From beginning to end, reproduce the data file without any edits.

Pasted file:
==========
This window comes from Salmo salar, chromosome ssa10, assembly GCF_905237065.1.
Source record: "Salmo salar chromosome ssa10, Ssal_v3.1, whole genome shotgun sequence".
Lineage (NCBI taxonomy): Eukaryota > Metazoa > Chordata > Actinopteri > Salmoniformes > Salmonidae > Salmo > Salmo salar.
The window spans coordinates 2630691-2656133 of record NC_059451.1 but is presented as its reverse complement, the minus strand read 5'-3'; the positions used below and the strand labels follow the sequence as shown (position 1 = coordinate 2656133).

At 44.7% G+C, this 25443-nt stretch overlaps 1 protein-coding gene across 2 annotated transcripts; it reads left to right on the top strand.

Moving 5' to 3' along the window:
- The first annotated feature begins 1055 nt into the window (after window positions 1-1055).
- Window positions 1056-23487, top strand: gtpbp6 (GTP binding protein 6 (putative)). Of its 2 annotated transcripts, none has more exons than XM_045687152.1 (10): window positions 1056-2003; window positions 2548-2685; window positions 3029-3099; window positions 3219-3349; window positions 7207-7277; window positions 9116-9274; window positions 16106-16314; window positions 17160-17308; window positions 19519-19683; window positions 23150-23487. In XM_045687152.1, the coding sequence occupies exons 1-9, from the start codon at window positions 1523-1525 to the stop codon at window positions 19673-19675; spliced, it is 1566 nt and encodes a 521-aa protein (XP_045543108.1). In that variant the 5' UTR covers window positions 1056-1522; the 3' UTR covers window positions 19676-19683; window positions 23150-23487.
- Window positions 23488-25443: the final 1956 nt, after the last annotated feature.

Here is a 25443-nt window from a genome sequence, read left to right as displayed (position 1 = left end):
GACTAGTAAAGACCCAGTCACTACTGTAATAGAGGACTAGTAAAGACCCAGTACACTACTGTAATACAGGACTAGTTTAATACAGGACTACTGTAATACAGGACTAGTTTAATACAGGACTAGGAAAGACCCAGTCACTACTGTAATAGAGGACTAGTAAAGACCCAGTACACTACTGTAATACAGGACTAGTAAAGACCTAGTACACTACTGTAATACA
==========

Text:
This window comes from Salmo salar, chromosome ssa10, assembly GCF_905237065.1.
Source record: "Salmo salar chromosome ssa10, Ssal_v3.1, whole genome shotgun sequence".
Lineage (NCBI taxonomy): Eukaryota > Metazoa > Chordata > Actinopteri > Salmoniformes > Salmonidae > Salmo > Salmo salar.
The window spans coordinates 2630691-2656133 of record NC_059451.1 but is presented as its reverse complement, the minus strand read 5'-3'; the positions used below and the strand labels follow the sequence as shown (position 1 = coordinate 2656133).

At 44.7% G+C, this 25443-nt stretch overlaps 1 protein-coding gene across 2 annotated transcripts; it reads left to right on the top strand.

Moving 5' to 3' along the window:
- The first annotated feature begins 1055 nt into the window (after window positions 1-1055).
- Window positions 1056-23487, top strand: gtpbp6 (GTP binding protein 6 (putative)). Of its 2 annotated transcripts, none has more exons than XM_045687152.1 (10): window positions 1056-2003; window positions 2548-2685; window positions 3029-3099; window positions 3219-3349; window positions 7207-7277; window positions 9116-9274; window positions 16106-16314; window positions 17160-17308; window positions 19519-19683; window positions 23150-23487. In XM_045687152.1, the coding sequence occupies exons 1-9, from the start codon at window positions 1523-1525 to the stop codon at window positions 19673-19675; spliced, it is 1566 nt and encodes a 521-aa protein (XP_045543108.1). In that variant the 5' UTR covers window positions 1056-1522; the 3' UTR covers window positions 19676-19683; window positions 23150-23487.
- Window positions 23488-25443: the final 1956 nt, after the last annotated feature.

Here is a 25443-nt window from a genome sequence, read left to right as displayed (position 1 = left end):
GACTAGTAAAGACCCAGTCACTACTGTAATAGAGGACTAGTAAAGACCCAGTACACTACTGTAATACAGGACTAGTTTAATACAGGACTACTGTAATACAGGACTAGTTTAATACAGGACTAGGAAAGACCCAGTCACTACTGTAATAGAGGACTAGTAAAGACCCAGTACACTACTGTAATACAGGACTAGTAAAGACCTAGTACACTACTGTAATACA